Veeda's support lies mainly in her family members and coworkers, occasionally drawing on institutions such as a farmer's cooperative. Min's narrative points to a larger ecosystem of specialists that help workers maintain themselves efficiently. In addition to family members and coworkers, coaches, and trainers, personal assistants and therapists can be found in corporate workplaces, in gyms and spas, as practitioners or as independent consultants. The backgrounds of these specialists are as varied as their destinations. Some are alternative health practitioners, whose holistic healing credentials prepare them for spiritual, emotional, and embodied interventions. Psychology and business credentials can be combined to produce career coaches. Fitness experts—with backgrounds in kinesiology, physical (p.103) therapy, nutrition, and sports—become credentialed as personal trainers. Others may draw on eclectic backgrounds to become personal assistants who manage the business of life for those who need to be totally dedicated to their work for the company. In a different culture and era the people performing many of these functions were called “servants.” However, as bodies are remolded for productivity, the act of taking care of others is recast as therapy. Much of this therapeutic mandate is filtered through a transcendental lens, emphasizing individual agency, experimentation, and crosscultural practices, and invoking a particular version of nature.

Jason, Margot, and Lily, in the Therapeutic Marketplace

Jason has assembled trainers into an independent fitness center, and he illustrates the concerns of those who supply the marketplace for self-improvement. Jason is forty, and his center caters to local companies, providing equipment, trainers, and other, less tangible services. He contacts companies and tells them of the flu shot clinics and blood drives that he runs as promotions. If you “serve the community … it comes back to you.” Jason sits in his office, next to a calendar themed around disasters. One of his clients does failure analysis, and the calendar is a gift. His vitamins sit on his desk; he works long hours and does what he can to avoid getting sick. He goes out on the floor with his clientele, assessing their needs. In the beginning Jason provided a collection of industry magazines, but his clients wanted “an oasis for people to get away from work.” So he now carries Sports Illustrated. He consciously steers conversations away from business, since his clients inevitably talk shop, by asking, “How about those Niners?” Ironically, he does not like sports, or support Oakland's football Raider Nation, but Jason keeps up with such news so that he can talk sports.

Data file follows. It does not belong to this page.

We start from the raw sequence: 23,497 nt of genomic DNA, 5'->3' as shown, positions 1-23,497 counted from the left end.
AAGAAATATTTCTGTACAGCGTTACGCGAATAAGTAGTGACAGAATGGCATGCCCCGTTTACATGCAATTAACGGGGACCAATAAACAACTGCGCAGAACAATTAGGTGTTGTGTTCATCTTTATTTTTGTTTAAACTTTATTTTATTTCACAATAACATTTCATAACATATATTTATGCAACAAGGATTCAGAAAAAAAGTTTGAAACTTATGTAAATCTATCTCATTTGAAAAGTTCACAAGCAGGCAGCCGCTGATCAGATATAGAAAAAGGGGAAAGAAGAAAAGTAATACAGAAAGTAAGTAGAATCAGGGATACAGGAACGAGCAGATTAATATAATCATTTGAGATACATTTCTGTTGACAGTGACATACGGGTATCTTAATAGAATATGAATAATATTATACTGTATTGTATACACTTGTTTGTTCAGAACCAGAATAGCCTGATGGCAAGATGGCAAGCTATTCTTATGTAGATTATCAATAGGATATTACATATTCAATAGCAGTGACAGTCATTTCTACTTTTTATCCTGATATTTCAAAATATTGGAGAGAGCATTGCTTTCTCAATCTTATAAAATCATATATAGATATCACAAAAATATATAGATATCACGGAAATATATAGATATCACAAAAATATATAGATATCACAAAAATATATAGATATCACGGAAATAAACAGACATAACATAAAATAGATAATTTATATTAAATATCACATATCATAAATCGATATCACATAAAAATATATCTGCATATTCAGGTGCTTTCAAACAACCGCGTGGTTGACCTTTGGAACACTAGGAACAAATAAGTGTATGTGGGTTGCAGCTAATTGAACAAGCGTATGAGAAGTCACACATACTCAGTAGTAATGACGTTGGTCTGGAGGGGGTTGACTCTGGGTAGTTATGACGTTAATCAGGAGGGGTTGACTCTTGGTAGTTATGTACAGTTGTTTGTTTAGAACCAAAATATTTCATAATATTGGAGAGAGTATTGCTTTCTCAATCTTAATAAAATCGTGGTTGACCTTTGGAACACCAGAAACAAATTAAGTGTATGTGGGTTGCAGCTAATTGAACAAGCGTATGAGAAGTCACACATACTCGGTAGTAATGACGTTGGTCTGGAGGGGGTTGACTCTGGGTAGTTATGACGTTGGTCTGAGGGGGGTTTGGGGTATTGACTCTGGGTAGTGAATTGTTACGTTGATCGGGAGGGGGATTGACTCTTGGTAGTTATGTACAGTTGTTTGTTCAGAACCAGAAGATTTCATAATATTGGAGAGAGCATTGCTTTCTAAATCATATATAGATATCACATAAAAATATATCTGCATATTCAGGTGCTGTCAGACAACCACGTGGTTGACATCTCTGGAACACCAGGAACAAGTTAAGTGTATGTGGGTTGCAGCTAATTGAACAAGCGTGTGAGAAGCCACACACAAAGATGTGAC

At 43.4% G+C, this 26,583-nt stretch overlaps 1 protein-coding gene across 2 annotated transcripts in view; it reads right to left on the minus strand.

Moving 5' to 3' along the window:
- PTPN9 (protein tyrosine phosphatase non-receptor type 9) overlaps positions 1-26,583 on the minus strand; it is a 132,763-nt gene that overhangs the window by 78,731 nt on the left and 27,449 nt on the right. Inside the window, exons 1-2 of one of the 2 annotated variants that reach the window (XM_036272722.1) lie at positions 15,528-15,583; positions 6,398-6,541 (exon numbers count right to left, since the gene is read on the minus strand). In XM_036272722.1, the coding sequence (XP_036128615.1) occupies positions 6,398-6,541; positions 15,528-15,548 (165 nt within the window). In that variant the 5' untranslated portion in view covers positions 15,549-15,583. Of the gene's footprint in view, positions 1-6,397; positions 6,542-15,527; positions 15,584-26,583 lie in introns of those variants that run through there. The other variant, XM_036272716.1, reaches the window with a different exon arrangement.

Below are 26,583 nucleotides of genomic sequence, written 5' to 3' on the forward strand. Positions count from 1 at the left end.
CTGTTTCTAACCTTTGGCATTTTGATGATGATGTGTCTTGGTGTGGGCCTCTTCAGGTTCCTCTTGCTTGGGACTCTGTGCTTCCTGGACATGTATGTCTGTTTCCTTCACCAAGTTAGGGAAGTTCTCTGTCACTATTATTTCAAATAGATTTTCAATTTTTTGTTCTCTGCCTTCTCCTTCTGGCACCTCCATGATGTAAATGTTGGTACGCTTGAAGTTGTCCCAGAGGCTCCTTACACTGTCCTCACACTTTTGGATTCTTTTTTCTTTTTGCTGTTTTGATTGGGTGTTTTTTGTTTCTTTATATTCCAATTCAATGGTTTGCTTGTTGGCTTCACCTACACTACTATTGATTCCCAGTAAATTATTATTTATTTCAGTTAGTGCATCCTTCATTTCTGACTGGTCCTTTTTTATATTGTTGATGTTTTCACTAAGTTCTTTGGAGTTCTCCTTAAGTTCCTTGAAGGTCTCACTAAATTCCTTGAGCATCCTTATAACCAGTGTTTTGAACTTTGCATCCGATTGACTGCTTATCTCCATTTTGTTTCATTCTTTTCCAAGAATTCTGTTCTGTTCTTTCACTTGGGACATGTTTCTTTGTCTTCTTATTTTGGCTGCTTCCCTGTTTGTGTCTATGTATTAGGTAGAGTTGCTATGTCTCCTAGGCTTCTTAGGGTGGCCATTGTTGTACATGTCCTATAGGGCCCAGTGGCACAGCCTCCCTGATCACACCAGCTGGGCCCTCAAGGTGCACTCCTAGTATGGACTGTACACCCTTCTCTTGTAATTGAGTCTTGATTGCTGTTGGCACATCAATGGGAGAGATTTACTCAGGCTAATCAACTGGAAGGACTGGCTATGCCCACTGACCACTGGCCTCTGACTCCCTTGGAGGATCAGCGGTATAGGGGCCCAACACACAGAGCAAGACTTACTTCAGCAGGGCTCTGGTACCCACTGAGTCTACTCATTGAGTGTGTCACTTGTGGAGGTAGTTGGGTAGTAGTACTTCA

Jason's clientele is on the young end, averaging around twenty-eight, mostly male and drawn from an ethnically diverse population. There are tech stars in his clientele, founders of software companies and mentors in the industry, and there are “strong guys … but … mostly we have people that want to stay in shape … not body builders so much.” He has been in the fitness business long enough that he sees a shift from a hard, steroidusing (p.104) clientele to one much more attuned to health, people who “respect their bodies.”

Margot occupies a very different niche in the ecosystem of services. She works directly on clients' bodies as a massage therapist. Margot received an associate of arts degree in massage therapy from a local community college, a “good program” but one completely based on anatomy and physiology. She injects her own brand of spirituality, drawing on the healing power of nature and communicating it to her clients. Margot draws her “energy from nature, however they want to interpret what nature is.” Margot's business plan is simple; she contracts with the health provider of a major computer company, massaging clients at the tech campus itself. Her workspace is a quiet room with dimmed lights and scented oil—for those who are not allergic to the fragrance. She works with the health service nurse and ergonomicist, a person like Kristal. She refers carpal tunnel or other such problems to her colleagues. Margot's client pool, around 150 people, is mostly female. Many come to her directly, while others redeem gift certificates purchased by their managers as rewards for working “really long hours.” Ironically, when project deadlines loom and her “people are so stressed,” they are too involved with the work to come to her. During the most frantic phase of a project, when the workers really need relaxation, Margot rarely sees them.

Most of the time, Margot just massages their heads and shoulders. She likes to begin her massage at the feet, “because all these people are working with their head and that is where all the energy is. So I work at the feet first just doing some points. [I] just try to get some energy to come back down into the body.” Later she moves her massage to the troublesome head and shoulders. Margot reflects, “I have clients who just lie there like a board, who have no concept that they have a body. They just have a head. Until their muscles are screaming at them, then they go, ‘Oh yeah!’”